The home was occupied by a police reporter, chief photographer, news editor and sports editor, none of whom will be herein named. Suffice it to say that there are many good reasons not to name them, so we won’t.

Ah, but those were grand days. We had beer, chili and a state-of-the art fire and police scanner on the kitchen counter so that at any time of the day or night we could thunder off to cover breaking news.

Of course, there were a few preliminaries to get out of the way before we did so. First, we had to determine who was sober enough to drive. Then we had to figure out whose car would start. And find an unbroken camera. And a road map..

It was a place where anything could happen. I have vague memories of a state correctional officer, in full uniform, riding a motorcycle through the living room on Super Bowl Sunday 1982. I’m still not too clear on the particulars because somebody had had the audacity to roll me up in the living room carpet…

Then there was the dark and stormy night when the sports editor’s treacherous waterbed turned on him, pinning him to the wall until the terrified fellow could be rescued by his roommates.

On another evening, an elaborate salt water aquarium, complete with fish, mysteriously appeared by the sofa. A few days later, it just as mysteriously disappeared.

Nobody knows why.


You bet.

But as we proclaimed one foggy night while pursuing a runaway beer keg through Elmira, “This, my friends, is journalism.”

Originally published April 4 2004

New homes for rubber rodents

Oh, ye of little faith…

Three months ago when I proposed humanely winnowing down The Reporter’s newsroom herd of leftover rubber rats from past Halloweens, several of my cynical colleagues – and not a few members of the public – opined that my efforts to find adoptive homes for our decorative rodents would be in vain.

“Dude, nobody’s going to want to take home an ol’ beat up rubber rat that some sportswriter’s spilled cheap bourbon on,” declared one decidedly skeptical newsroom denizen. “Face it, we’re stuck with ’em.”

Admittedly, many of our older rubber rodents – gathered during seasonal Halloween rat consumer-testing forays – were clearly the worse for wear. Some were downright, er, ratty…

And at least two of the hardy Halloween icons had been batted about the newsroom with rackets during an impromptu game of ratminton several years ago.

(No, this sport never caught on at the Olympics. A pity…)


Considering the amount of joy even the most ragged rubber rat can bring into an otherwise dull and lifeless household, though, I decided to press forward in my effort to share the beady-eyed, pointy-tailed surplus with our readers.

I was not disappointed. The sometimes quirky but lovable community of Vacaville came through again and the rubber rats that were overrunning our newsroom in mid-October are now down to a manageable number.

Thanks to several big-hearted Vacans – and one entire kindergarten class – no fewer than nine of our resident rats have new homes and we have room to walk around without stepping on one of the pesky critters which, unlike real, live rats, do not get out of the way when you’re rushing out to cover a drive-by shooting or pick up a pizza.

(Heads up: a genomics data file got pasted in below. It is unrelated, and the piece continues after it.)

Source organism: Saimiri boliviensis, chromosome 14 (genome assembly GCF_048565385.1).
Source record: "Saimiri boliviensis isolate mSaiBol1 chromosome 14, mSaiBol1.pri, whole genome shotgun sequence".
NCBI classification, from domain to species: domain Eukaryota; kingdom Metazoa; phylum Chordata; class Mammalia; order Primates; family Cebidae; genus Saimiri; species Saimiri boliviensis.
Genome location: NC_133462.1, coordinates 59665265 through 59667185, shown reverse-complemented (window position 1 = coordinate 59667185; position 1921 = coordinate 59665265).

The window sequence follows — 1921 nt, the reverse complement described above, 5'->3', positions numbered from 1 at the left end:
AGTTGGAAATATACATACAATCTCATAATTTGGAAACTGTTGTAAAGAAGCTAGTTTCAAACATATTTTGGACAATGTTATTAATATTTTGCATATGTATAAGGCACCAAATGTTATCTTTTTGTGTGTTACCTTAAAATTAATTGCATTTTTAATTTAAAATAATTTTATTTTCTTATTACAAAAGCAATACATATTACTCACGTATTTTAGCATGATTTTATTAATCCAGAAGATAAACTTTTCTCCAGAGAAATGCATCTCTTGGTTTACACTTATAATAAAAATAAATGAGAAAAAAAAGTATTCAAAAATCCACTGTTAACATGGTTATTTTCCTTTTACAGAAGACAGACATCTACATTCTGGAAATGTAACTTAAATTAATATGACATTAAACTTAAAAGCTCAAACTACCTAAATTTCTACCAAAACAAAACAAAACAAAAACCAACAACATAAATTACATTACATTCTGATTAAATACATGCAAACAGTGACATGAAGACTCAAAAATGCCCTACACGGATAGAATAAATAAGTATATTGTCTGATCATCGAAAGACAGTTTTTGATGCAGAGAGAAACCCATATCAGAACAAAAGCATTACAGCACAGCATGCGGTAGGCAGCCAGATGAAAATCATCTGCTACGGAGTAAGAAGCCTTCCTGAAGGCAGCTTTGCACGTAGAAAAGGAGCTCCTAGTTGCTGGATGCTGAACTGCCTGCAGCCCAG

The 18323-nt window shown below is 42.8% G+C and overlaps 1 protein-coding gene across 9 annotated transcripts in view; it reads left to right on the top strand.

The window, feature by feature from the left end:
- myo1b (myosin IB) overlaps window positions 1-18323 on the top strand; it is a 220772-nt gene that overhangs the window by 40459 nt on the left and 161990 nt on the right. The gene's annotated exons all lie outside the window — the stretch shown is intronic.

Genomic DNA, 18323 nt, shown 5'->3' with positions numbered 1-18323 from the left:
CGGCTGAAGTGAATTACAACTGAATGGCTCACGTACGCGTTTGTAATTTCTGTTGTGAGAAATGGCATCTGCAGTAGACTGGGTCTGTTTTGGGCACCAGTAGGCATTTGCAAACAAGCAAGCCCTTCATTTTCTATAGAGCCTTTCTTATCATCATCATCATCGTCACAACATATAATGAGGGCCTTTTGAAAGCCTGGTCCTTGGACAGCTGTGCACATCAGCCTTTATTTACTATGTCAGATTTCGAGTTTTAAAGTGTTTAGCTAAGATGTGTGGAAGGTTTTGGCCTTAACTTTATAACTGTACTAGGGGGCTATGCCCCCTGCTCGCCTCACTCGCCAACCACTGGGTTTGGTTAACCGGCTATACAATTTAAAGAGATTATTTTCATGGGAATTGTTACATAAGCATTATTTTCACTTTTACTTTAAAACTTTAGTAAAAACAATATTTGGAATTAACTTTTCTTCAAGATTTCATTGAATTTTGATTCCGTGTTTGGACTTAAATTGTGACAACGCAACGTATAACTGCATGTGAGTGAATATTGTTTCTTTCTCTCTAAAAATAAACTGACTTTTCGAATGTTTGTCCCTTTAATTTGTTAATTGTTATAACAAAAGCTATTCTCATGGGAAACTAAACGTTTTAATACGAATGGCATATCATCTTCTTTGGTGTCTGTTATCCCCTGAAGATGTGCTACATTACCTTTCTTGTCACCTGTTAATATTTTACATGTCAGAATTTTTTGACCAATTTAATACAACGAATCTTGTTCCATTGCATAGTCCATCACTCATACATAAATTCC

Among the adoptive Vacans who answered the call were Harry Coburn, Kathy Domenech and Katelin Whipple.

Perhaps the most notable rubber rat adoption, however, was made by Linda Patrick’s kindergarten class at Sierra Vista School.

Shortly after our adoption notice was published, the class wrote to us requesting a classroom rat:

“We are kindergarten kids.

We cannot have live critters.

We want to adopt a rat.

We will love him

And not get the jitters.”

The kindergartners eventually adopted one of our larger, “museum quality” rats and promptly renamed him “Sponge Bob Ratso” because of two strikingly yellow front teeth that reminded them of one of their favorite cartoon characters.

Mrs. Patrick’s 20-member class also presented the newsroom with its own “Sponge Bob Ratso” coloring book featuring a series of striking rodent portraits suitable for, er, inclusion in a rubber rat coloring book…

Gratifying? You bet! After all, how many other daily newspapers in the United States can boast of receiving their very own celebrity rubber rodent coloring book?

Eat your heart out, Los Angeles Times…

Originally published January 25, 2015

Scampering through the newspaper…

A newsroom colleague leaned back in his chair a few days ago, scratched his stomach indulgently and slowly drawled “Scamper. You ever notice how seldom you see that word in the newspaper anymore? Scaaaamperrrr. It’s a positively dee-lightful word, but it’s scarcer than a possum at a Rotary convention these days.”

I rather expected that comment would be an end to the unexpected diatribe, but my officemate was locked on target and he wasn’t about to let the two-syllable word get away without a thorough discussion.

“It’s like one of those words that says it all about everything. It’s got life. It’s got action. It’s got joie de vivre – kind of makes you all tingly like when you were a kid waiting for the Easter bunny to scamper out of the woods, or Big Eddie to scamper out onto the playground and pound you into the dirt,” he rhapsodized.